More and more of our lives are online now, and more of our communication is happening online. The most ubiquitous communication mechanism is email, and, for better or worse, more people are putting more sensitive information into their emails every day.

With HTTPS becoming a near standard for accessing popular websites (and for good reason) I got to thinking about email security. STARTTLS is used by most major email providers (like Gmail), but that only serves to encrypt messages from relay to relay - it doesn’t provide true end-to-end encryption, from sender to recipient.

With Google Apps taking over the nearly the entire University email client ecosystem, I think it’s safe to say that in the near future, if not already, almost all email will be conducted through a cloud provider like Gmail. When it comes to sending unencrypted messages, you can choose to trust your cloud provider (and all the relays between them and your intended recipient), but I think that’s a mistake because:

  1. Providers have a profit motive that isn’t always in your favor (e.g. contextual ads based on the contents of your messages)

  2. Cloud providers have a less than stellar security record

  3. Good security exists in layers

  4. Trust is not security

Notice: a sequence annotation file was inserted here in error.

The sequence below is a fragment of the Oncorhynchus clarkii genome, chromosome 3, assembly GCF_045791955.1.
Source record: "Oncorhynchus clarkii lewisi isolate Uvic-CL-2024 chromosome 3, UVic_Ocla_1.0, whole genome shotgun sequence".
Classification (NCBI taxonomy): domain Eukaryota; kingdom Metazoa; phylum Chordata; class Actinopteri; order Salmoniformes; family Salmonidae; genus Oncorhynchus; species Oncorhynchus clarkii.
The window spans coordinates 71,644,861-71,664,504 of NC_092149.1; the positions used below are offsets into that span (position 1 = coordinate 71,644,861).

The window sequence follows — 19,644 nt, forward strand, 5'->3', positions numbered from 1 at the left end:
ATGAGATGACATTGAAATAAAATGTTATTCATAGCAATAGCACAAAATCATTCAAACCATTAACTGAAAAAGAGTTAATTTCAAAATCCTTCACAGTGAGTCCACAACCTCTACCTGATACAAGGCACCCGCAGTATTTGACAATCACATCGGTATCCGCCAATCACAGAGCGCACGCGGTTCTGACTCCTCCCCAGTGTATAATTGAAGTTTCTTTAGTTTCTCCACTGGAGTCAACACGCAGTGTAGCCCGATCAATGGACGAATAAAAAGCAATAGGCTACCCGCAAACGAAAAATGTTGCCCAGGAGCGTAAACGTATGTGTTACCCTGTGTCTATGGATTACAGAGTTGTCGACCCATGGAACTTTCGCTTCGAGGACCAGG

Those wearing tinfoil hats right now won’t see the problem because they already use PGP to encrypt all their emails. However PGP, with its near military-grade encryption available to the public, is not a mainstream solution in its current state. We need regular people - the same people who don’t know what HTTPS is beyond a green indicator in the address bar - to be able to communicate securely.

SafeGmail is an interesting take on this problem, and requires fairly seamless, strong security, but it requires sharing of a password of passphrase ahead of time, not exactly something that can happen every day.

I think the reason our email remains unencrypted is that we don’t have a scalable solution for person-to-person encryption. I think PGP is the answer, but we need to find a way to give everyone, including my grandmother, a PGP key that can encrypt and decrypt her communications effortlessly.